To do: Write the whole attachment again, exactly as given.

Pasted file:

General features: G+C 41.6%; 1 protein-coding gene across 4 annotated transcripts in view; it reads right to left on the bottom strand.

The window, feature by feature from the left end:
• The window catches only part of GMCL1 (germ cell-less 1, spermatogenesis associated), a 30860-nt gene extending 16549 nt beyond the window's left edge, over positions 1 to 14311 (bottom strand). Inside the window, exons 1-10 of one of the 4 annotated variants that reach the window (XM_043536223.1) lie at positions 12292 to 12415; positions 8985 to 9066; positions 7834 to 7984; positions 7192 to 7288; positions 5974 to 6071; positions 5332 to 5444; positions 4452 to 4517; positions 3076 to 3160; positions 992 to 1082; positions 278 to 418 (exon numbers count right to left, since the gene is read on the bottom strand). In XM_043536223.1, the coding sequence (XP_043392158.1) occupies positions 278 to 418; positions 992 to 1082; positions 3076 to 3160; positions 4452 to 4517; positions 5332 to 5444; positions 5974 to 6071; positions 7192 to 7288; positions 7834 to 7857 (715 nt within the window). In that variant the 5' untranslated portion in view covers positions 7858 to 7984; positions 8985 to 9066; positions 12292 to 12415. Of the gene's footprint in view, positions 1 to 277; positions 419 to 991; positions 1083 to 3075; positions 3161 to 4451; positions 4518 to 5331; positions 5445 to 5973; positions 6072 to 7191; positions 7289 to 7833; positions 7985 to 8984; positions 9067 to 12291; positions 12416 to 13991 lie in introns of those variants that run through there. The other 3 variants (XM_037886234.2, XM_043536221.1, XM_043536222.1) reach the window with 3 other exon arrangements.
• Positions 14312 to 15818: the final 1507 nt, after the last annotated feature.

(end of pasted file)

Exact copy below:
General features: G+C 41.6%; 1 protein-coding gene across 4 annotated transcripts in view; it reads right to left on the bottom strand.

The window, feature by feature from the left end:
• The window catches only part of GMCL1 (germ cell-less 1, spermatogenesis associated), a 30860-nt gene extending 16549 nt beyond the window's left edge, over positions 1 to 14311 (bottom strand). Inside the window, exons 1-10 of one of the 4 annotated variants that reach the window (XM_043536223.1) lie at positions 12292 to 12415; positions 8985 to 9066; positions 7834 to 7984; positions 7192 to 7288; positions 5974 to 6071; positions 5332 to 5444; positions 4452 to 4517; positions 3076 to 3160; positions 992 to 1082; positions 278 to 418 (exon numbers count right to left, since the gene is read on the bottom strand). In XM_043536223.1, the coding sequence (XP_043392158.1) occupies positions 278 to 418; positions 992 to 1082; positions 3076 to 3160; positions 4452 to 4517; positions 5332 to 5444; positions 5974 to 6071; positions 7192 to 7288; positions 7834 to 7857 (715 nt within the window). In that variant the 5' untranslated portion in view covers positions 7858 to 7984; positions 8985 to 9066; positions 12292 to 12415. Of the gene's footprint in view, positions 1 to 277; positions 419 to 991; positions 1083 to 3075; positions 3161 to 4451; positions 4518 to 5331; positions 5445 to 5973; positions 6072 to 7191; positions 7289 to 7833; positions 7985 to 8984; positions 9067 to 12291; positions 12416 to 13991 lie in introns of those variants that run through there. The other 3 variants (XM_037886234.2, XM_043536221.1, XM_043536222.1) reach the window with 3 other exon arrangements.
• Positions 14312 to 15818: the final 1507 nt, after the last annotated feature.